My, how times have changed in the housekeeping arena over the decades. When we feel overwhelmed with domestic duties, it is helpful to gain perspective by remembering that Mom and Grandma had to hand wash dishes and line dry clothes. Here are a few eye-opening comparisons between what was expected of our foremothers and what’s expected of us.
How to clean a felt hat
Brush lightly with sandpaper.
Huh? Most of us don't have a lot of felt in our wardrobes anymore, so this is one housekeeping tip we can dispose of. To clean baseball hats, place in the top rack of the dishwasher, or throw them away. Every American household has about 23 too many baseball hats.
Spread collar flat, use small brush, dip in hot suds, rub briskly.
Hmmm. We don't advocate incorporating housecleaning tips that suggest you do anything "briskly." If dirty collars are a problem in your home, suggest the person with the dirty collar stop sweating so much.
Iron starched collars on a Turkish towel doubled to 4 thicknesses.
These directions are confusing. Iron? Turkish towels? Ironing is so 40 years ago. Join the underground movement that embraces "mockroning." This form of laundering replaces yesterday's hot, heavy irons and big bulky ironing boards by removing clothes immediately from the dryer and either folding or hanging them. If you forget (ignore) the clothes in the dryer, merely throw in a damp washcloth and start the load for another 5-10 minutes. This can be done several times without harming the clothes.
Dust carved wood with a baby's hairbrush.
You can do that, or don't buy carved wood. If you do buy carved wood, try frantically fanning your arms by the wood to increase air flow, thereby redistributing the dust. (Make certain no one is around when you do this; it will raise questions about your mental health.) If this fails, you can resort to every housekeeper's favorite trick - "the wipe." Choose your favorite dusting agent and see if it is offered in a wipe. If it isn't, get a new favorite. In seconds you can wipe dust from carved wood (or any other kind of wood for that matter).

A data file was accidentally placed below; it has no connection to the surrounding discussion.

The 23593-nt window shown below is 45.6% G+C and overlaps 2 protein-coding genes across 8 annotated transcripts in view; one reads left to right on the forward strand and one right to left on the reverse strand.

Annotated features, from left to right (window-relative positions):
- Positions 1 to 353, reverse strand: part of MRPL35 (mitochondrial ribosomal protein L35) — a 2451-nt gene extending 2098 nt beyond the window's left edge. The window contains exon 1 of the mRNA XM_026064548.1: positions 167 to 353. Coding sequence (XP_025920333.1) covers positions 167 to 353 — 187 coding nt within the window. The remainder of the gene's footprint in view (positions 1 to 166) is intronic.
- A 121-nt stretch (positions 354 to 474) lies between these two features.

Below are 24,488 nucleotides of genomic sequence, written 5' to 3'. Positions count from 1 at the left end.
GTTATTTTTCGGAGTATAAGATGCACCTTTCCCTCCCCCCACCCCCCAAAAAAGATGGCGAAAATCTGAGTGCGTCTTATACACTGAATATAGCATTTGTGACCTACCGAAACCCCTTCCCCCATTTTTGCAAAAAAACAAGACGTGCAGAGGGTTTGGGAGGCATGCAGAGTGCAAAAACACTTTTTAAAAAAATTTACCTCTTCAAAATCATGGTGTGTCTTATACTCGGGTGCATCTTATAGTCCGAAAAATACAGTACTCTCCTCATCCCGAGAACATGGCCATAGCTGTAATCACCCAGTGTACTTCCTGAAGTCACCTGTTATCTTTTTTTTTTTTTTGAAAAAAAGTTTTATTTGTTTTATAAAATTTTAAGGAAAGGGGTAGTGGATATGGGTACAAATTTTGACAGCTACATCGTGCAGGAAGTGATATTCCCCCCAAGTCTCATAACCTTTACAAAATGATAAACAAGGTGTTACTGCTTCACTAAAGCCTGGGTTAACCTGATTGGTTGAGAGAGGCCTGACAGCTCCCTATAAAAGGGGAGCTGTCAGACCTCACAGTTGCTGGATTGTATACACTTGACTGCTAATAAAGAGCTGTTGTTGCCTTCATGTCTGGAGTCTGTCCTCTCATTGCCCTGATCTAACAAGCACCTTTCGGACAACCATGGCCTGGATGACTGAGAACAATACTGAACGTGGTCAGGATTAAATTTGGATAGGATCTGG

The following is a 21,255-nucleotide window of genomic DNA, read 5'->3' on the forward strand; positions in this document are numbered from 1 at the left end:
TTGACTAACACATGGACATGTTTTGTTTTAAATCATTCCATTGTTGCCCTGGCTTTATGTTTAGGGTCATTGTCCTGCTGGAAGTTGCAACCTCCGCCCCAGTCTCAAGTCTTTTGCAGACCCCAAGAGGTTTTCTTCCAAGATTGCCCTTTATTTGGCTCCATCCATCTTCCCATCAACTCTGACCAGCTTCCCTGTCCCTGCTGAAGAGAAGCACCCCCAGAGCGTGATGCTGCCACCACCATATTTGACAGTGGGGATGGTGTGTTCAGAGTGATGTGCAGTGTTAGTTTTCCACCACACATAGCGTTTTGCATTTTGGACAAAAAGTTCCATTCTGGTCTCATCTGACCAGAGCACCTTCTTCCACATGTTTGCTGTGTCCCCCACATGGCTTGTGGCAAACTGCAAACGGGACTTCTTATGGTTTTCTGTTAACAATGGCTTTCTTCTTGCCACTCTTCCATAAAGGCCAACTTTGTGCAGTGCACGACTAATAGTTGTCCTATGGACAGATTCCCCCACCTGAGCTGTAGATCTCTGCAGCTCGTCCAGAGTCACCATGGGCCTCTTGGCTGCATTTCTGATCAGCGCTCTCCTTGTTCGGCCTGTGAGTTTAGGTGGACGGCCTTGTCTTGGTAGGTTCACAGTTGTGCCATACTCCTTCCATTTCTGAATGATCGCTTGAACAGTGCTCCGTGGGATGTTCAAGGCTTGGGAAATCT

Never shake rugs, as it loosens the knots, damages the back and tears the bindings
Yes, never shake rugs. Let Mother Nature do that for you. Toss your area rugs over the back of a lawn chair on a windy, sunny day. Once Mother Nature has done your dirty work, bring the rugs back inside. Work smarter, not harder.
Clean aluminum pans
With cold water, add an onion and simmer gently. Allow this to cool. Burnt stuff will rise to the top.
With all the health concerns about cooking with aluminum, a gal really has to wonder how much cooking she should do. Now this? Boiling onions to get rid of burnt matter? We've got two words for you. Non-stick. Here's two more - eat out.
Clean a stove top by dampening a clean cloth, dipping it in baking soda and rubbing the surface.
Here again, we see labor intensive words that make us uncomfortable like rubbing, dipping and dampening. If your stove top is dirty, that means you've been cooking again, and we've already discussed the health hazards associated with this dangerous practice.
More home decor and cleaning tips